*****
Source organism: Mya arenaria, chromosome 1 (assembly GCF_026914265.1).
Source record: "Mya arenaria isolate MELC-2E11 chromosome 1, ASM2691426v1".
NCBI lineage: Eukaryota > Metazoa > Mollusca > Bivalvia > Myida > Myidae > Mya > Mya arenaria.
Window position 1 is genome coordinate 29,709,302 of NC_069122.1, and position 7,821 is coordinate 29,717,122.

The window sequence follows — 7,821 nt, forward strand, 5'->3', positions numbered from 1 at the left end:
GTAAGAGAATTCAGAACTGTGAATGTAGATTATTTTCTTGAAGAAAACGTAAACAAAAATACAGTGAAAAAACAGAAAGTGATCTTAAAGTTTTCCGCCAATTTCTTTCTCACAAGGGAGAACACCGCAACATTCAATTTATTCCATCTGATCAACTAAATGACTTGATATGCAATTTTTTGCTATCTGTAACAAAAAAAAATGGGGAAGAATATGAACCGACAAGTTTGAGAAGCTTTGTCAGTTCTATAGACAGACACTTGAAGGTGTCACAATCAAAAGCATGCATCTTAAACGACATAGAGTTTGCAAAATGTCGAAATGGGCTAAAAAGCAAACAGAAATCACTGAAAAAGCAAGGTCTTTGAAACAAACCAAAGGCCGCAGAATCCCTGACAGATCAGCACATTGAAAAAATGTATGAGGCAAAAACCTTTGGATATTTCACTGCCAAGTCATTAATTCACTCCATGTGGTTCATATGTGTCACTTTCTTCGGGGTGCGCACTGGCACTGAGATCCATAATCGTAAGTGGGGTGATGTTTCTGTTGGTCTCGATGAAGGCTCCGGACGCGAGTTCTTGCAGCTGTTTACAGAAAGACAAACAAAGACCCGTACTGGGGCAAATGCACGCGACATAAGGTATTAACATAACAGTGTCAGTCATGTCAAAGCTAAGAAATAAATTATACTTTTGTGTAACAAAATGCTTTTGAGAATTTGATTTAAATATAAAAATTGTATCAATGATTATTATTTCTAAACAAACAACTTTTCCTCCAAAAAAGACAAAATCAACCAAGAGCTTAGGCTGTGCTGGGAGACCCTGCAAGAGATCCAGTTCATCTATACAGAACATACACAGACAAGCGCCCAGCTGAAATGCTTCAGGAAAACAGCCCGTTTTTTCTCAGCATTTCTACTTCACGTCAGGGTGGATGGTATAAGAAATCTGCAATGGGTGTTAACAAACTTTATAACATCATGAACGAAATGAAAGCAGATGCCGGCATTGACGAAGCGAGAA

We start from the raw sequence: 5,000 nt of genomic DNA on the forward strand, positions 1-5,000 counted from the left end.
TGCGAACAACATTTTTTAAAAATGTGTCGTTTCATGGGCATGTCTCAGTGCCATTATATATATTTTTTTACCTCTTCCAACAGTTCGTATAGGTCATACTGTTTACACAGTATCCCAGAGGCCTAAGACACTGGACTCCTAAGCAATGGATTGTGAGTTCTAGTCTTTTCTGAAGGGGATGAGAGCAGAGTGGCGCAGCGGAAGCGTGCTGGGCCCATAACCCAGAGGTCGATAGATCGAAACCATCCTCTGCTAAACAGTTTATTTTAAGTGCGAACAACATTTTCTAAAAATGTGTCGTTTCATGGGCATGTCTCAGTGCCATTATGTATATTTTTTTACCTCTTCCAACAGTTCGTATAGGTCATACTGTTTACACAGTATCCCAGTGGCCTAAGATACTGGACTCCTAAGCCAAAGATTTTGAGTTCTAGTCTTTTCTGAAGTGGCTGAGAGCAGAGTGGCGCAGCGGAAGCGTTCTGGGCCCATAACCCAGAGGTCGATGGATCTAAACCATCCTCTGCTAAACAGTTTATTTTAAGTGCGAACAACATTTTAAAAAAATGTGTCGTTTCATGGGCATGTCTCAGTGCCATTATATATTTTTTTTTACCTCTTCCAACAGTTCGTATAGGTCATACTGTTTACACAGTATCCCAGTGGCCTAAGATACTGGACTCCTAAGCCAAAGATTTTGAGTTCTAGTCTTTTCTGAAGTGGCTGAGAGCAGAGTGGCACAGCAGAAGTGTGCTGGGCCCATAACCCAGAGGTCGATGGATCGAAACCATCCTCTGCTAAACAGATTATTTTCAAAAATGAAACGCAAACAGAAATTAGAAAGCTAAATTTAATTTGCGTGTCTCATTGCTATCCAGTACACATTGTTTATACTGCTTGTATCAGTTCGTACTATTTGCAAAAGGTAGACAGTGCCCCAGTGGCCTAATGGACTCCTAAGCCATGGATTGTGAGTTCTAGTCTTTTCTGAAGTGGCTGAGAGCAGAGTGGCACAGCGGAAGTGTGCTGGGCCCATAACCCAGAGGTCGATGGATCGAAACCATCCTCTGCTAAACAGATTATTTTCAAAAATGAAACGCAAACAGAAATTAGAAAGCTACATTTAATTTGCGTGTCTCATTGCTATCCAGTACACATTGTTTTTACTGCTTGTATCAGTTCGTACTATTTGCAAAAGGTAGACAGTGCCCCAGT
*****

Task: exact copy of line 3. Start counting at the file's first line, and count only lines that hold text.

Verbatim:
NCBI lineage: Eukaryota > Metazoa > Mollusca > Bivalvia > Myida > Myidae > Mya > Mya arenaria.